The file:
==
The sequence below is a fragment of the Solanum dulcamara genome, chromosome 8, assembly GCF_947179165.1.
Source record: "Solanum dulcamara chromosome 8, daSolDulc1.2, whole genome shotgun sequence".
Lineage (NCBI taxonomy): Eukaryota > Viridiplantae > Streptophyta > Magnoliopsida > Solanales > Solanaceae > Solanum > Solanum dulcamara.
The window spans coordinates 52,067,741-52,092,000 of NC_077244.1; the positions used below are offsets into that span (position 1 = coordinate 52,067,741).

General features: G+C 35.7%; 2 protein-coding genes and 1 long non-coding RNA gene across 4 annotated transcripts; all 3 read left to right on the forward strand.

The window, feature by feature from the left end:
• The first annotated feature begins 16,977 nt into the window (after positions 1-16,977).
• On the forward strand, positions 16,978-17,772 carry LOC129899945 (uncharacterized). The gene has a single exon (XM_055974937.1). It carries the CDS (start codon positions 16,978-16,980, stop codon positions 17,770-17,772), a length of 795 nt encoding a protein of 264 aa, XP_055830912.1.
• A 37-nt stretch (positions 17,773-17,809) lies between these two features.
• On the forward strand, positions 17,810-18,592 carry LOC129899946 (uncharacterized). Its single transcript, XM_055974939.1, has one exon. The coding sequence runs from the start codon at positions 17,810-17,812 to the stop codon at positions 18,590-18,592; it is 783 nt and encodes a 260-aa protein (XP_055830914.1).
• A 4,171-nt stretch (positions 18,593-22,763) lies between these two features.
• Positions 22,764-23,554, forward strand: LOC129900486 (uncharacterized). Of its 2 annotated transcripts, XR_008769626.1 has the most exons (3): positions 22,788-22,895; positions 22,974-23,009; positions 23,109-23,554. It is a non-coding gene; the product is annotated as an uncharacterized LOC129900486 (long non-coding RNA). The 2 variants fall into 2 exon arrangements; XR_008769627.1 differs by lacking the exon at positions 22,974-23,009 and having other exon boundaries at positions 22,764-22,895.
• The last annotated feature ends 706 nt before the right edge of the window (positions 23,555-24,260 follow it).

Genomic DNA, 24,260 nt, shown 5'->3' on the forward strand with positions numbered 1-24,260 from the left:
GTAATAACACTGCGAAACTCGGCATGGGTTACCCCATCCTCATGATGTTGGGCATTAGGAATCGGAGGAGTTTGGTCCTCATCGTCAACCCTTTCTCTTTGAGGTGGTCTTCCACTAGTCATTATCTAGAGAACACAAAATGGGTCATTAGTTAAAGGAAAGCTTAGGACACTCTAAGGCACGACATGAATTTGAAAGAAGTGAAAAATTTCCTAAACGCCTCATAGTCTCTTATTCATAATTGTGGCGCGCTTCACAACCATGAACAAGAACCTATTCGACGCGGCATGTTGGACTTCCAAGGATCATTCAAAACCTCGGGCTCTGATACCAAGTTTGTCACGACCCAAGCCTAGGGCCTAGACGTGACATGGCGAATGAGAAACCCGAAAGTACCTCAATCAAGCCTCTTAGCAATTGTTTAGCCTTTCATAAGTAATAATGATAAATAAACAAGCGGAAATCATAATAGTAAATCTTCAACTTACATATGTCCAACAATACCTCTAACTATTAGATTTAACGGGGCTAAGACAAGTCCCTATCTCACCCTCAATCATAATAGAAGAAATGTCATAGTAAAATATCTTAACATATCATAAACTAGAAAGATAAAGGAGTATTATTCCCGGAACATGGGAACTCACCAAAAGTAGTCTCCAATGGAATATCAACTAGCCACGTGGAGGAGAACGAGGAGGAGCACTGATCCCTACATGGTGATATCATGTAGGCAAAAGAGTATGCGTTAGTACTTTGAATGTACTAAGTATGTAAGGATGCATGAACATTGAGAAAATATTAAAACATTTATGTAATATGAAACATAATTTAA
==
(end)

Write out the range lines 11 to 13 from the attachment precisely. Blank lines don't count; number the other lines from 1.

• A 4,171-nt stretch (positions 18,593-22,763) lies between these two features.
• Positions 22,764-23,554, forward strand: LOC129900486 (uncharacterized). Of its 2 annotated transcripts, XR_008769626.1 has the most exons (3): positions 22,788-22,895; positions 22,974-23,009; positions 23,109-23,554. It is a non-coding gene; the product is annotated as an uncharacterized LOC129900486 (long non-coding RNA). The 2 variants fall into 2 exon arrangements; XR_008769627.1 differs by lacking the exon at positions 22,974-23,009 and having other exon boundaries at positions 22,764-22,895.
• The last annotated feature ends 706 nt before the right edge of the window (positions 23,555-24,260 follow it).